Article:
Friday, September 28, 2007

A Redundant Riff on Tension in Poetry

Originally posted at The Gazebo, an online poetry workshop.

1) The tension between sentence and line is, for me, what makes poetry poetic. The play between these two basic units of meaning not only tugs between one meaning and another, but also can stretch out sound, rhythm and meter. Enjambment, obviously, is a key way to make this tension work. In A Poet’�s Guide to Poetry, Mary Kinzie talks about it this way: �”When the line ends before the sentence does, we can say that the threshold of the line is in tension with that of the sentence. In cases of such tension, the line can provide a partial or temporary meaning or suggestion that is at odds with the meaning of the completed sentence. I call these provisional meanings before moving off the line half-meanings. The half meanings of the lines that run on would be in tension with the whole meaning that emerges when the sentence has come to its end”� (49).

One of the best examples of this that I know is in Scott Cairns'� poem �The Spiteful Jesus.� Cairns writes about the particularly American version of a savior who was:

borne to us in the little boat
that first cracked rock at Plymouth
petty, plainly man-inflected
demi-god established as a club
with which our paling
generations might be beaten
to a bland consistency.

The play on the half-meaning of the word �club� is absolutely dependent on the sentence-line tension, as a reader’�s temporal experience of the poem changes, completely, how you read the word after finishing the whole sentence.

2) The second kind of tension I think about is also in the above section by Cairns, and that�s the pull between several connotations or allusions attached to a single term or image. "�Borne to us"� does this, as does "�club"� and "�paling."� It'�s more than just punning, I think. It�’s the simultaneous opening up and shutting down of possible meanings that creates a tension for the reader, a mostly good tension, though too much of it can wear me down when I read.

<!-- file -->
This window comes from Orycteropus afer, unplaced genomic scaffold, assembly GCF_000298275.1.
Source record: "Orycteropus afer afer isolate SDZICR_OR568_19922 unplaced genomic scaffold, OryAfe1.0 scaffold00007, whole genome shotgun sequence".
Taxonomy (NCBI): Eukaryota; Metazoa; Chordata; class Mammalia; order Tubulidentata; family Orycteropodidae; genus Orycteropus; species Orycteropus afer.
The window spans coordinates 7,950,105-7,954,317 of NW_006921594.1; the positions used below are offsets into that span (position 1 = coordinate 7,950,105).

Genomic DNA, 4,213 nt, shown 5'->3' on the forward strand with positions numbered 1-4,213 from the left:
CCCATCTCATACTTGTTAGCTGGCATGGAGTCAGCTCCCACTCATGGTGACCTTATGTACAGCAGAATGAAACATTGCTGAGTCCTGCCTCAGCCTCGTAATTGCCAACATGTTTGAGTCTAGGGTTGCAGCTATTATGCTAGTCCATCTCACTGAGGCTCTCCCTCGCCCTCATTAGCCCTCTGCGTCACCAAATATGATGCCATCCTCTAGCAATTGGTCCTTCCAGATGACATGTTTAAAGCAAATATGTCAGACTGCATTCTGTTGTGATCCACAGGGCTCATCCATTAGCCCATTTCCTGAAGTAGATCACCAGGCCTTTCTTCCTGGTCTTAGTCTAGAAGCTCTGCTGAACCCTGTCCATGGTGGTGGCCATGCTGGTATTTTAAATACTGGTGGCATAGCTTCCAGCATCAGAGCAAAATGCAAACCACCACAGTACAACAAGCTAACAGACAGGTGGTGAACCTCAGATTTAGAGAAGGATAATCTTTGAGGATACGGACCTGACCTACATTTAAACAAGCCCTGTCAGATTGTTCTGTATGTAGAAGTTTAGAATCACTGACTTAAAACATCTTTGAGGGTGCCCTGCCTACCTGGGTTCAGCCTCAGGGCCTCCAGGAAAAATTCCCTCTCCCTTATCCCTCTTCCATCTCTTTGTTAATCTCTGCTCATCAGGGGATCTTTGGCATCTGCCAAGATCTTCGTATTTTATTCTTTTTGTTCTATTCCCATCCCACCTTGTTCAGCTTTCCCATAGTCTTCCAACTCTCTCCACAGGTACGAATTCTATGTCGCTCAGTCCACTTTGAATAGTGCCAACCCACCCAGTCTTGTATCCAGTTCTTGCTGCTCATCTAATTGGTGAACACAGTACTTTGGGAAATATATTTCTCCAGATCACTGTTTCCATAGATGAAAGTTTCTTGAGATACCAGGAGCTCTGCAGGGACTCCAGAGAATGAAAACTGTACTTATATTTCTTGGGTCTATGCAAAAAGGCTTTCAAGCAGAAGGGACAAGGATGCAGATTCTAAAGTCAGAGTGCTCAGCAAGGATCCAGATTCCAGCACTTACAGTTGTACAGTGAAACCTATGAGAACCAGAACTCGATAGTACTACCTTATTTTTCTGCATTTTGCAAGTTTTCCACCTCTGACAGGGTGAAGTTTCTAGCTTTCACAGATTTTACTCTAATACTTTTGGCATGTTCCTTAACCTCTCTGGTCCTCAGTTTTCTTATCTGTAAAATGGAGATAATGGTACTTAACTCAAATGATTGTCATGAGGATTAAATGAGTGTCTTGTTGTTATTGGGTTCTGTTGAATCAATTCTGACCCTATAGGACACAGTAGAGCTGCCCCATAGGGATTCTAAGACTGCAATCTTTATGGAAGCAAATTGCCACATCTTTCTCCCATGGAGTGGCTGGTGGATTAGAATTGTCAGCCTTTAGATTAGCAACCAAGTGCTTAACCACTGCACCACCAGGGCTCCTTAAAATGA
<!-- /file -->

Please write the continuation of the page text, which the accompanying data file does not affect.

3) The last kind of tension, and one I�’m less good at using in my own writing, is to play with and against a reader�'s metrical expectations. Obviously a caesura does this. So can a slight change in the accentual quality of a particular metrical pattern. Robert Frost’�s �Home Burial� uses these kinds of tensions to heighten the narrative tension that already exists between the spouses. The poem has what one critic calls a �subverbal menace which gets it about right in my book. To accomplish that, Frost fiddles with the elements of blank verse, inserting daunting pauses that emphasize the gap between the man and woman and also using colloquial speech in ways that break up the natural iambic pentameter. This little bit comes from the beginning of the poem:

She took a doubtful step and then undid it
To raise herself and look again. He spoke
Advancing toward her: 'What is it you see
From up there always -- for I want to know.'
She turned and sank upon her skirts at that,
And her face changed from terrified to dull.
He said to gain time: 'What is it you see?'

In the second, third and last lines here, the caesuras really stop the movement of the line and sharpen the narrative tension. And the same can be said for his repeated phrase, which doesn�’t precisely scan.

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